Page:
Eclipse 500 owner Mike Press and deposit-holder Mason Holland on Friday launched a new company called Eclipse Jet to bid on assets of bankrupt Eclipse Aviation, restore Eclipse 500 product support and eventually return the very light jet to production. “Many of the owners are my personal friends, whom I’ve introduced to Eclipse and sold them their aircraft,” said Press.
UT Finance has asked the bankruptcy court overseeing the liquidation of the assets of Eclipse Aviation to allow it to take possession of the 28 Eclipse 500 very light jets that were operated by bankrupt air-taxi operator DayJet. UT Finance–a division of United Technologies and sister company of engine manufacturer Pratt & Whitney Canada–along with Eclipse and Bank of Utah loaned money to DayJet Leasing to buy the 28 jets.
Yesterday a judge verbally approved the motion to convert Eclipse Aviation’s bankruptcy from Chapter 11 to Chapter 7, which means the company’s assets will likely be auctioned to the highest bidder. Phil Friedman, CEO of Wichita-based Harlow Aerostructures, has formed New Eclipse Acquisition to bid on the assets and, if successful, work with suppliers to provide maintenance support and avionics and other upgrades.
Addressing the question of what happens when a manufacturer goes bankrupt, the FAA has issued a Special Airworthiness Information Bulletin (CE-09-14) that examines support issues for the 259 Eclipse 500 very light jets in the field. A hearing today will decide on the petition filed last week to move the bankruptcy from Chapter 11 to Chapter 7 liquidation.
As happens in every significant downturn, corporate squeamishness about owning business jets climbs while used aircraft languish on brokers’ ramps. Already during this recession, the stigma against the perceived appropriateness of traveling by business jet has forced companies to cancel new jet orders, sell jets and even close entire flight departments.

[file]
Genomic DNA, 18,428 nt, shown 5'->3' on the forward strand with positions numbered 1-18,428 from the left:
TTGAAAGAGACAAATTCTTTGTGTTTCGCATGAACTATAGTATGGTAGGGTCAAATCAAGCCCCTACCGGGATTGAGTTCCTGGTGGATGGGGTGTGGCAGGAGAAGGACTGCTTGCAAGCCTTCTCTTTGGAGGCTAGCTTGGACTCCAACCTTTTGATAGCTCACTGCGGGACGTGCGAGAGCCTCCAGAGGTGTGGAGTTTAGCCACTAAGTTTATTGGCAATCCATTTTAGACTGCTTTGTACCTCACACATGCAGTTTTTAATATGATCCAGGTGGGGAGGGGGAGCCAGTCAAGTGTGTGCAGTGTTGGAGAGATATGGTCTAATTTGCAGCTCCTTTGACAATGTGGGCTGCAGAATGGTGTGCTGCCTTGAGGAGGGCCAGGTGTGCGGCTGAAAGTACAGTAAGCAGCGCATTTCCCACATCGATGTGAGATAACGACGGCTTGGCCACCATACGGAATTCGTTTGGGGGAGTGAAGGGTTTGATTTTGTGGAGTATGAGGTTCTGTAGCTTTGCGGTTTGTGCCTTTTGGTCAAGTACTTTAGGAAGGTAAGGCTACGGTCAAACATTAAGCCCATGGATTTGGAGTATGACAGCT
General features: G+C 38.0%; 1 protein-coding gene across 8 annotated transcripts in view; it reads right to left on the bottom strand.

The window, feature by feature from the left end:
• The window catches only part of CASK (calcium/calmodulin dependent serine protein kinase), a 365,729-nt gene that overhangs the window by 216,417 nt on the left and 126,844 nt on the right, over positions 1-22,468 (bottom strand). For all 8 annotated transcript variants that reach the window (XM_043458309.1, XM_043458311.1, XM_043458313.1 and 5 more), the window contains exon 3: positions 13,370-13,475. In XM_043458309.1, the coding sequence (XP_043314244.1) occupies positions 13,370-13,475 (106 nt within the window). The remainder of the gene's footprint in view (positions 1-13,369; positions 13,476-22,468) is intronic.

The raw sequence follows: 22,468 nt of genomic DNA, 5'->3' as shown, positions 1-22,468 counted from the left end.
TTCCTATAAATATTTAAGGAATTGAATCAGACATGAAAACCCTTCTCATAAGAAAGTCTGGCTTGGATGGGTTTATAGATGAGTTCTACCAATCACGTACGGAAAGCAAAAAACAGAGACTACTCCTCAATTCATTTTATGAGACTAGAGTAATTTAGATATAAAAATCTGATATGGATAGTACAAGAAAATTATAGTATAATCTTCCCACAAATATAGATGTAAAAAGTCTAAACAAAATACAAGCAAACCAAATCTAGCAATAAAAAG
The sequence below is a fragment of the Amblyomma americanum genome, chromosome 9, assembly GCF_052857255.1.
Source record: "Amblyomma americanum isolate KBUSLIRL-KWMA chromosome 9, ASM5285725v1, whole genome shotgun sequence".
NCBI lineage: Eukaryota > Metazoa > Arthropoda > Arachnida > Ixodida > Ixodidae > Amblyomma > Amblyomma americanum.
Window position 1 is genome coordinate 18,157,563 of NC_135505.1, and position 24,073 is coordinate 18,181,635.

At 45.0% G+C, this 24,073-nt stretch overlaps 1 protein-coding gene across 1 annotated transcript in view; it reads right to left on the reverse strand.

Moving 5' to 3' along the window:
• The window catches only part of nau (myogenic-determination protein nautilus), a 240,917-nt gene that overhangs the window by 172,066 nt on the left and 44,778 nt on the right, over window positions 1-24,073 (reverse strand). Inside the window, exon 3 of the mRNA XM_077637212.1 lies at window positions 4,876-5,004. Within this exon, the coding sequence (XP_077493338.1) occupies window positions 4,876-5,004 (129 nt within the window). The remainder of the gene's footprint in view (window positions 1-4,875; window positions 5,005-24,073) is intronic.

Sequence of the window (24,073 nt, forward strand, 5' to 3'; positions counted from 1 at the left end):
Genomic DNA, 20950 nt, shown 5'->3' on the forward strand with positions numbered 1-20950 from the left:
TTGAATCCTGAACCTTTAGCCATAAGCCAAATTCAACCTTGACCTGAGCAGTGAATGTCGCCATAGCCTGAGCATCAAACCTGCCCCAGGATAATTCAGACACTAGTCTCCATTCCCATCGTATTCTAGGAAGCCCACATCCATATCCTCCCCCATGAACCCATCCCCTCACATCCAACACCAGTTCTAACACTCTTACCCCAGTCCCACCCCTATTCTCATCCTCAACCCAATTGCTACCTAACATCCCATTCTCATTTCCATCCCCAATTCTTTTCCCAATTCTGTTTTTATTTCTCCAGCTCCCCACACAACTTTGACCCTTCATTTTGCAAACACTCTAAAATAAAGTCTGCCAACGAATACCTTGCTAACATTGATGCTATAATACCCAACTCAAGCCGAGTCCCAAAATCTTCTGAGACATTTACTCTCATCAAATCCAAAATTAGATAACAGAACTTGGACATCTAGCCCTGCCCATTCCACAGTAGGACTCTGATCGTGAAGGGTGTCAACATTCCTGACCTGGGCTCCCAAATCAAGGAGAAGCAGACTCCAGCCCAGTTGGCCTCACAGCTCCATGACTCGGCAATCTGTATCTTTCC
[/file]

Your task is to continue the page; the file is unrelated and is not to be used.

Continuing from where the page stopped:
With VLJ manufacturer Eclipse Aviation facing Chapter 7 liquidation proceedings, an organization is needed to provide support to owners of the 259 Eclipse 500 jets in the field.
In a letter sent to employees on Tuesday, Eclipse Aviation general manager Michael McConnell and CFO Mark Borseth wrote that “our company is out of time and money” and that the company’s senior secured creditors filed a motion in bankruptcy court for Chapter 7 liquidation. The plan by Eclipse’s largest shareholder, Etirc Aviation, to buy the company’s assets and eventually restart production of the Eclipse 500 VLJ has failed, they said.
On February 18, Eclipse Aviation’s board of directors elected to furlough most of the remaining 800 employees to conserve cash and allow more time to complete the bankruptcy court-approved sale of Eclipse Aviation to EclipseJet International. The latter is an affiliate of Eclipse Aviation CEO Roel Pieper’s company Etirc Aviation, which is Eclipse’s largest shareholder. The bankruptcy judge approved the Chapter 11 sale
Although the bankruptcy court approved the sale of Eclipse Aviation to EclipseJet International on January 20, the financing to complete the sale has yet to be finalized.
Judge Mary Walrath of the U.S. Bankruptcy Court for the District of Delaware on January 20 approved the sale of bankrupt VLJ manufacturer Eclipse Aviation’s assets to EclipseJet Aviation International, an affiliate of Etirc Aviation. No other bidders surfaced. The court approved the sale of Eclipse’s assets for $28 million in cash, $160 million in promissory notes and 15-percent equity to preferred shareholders.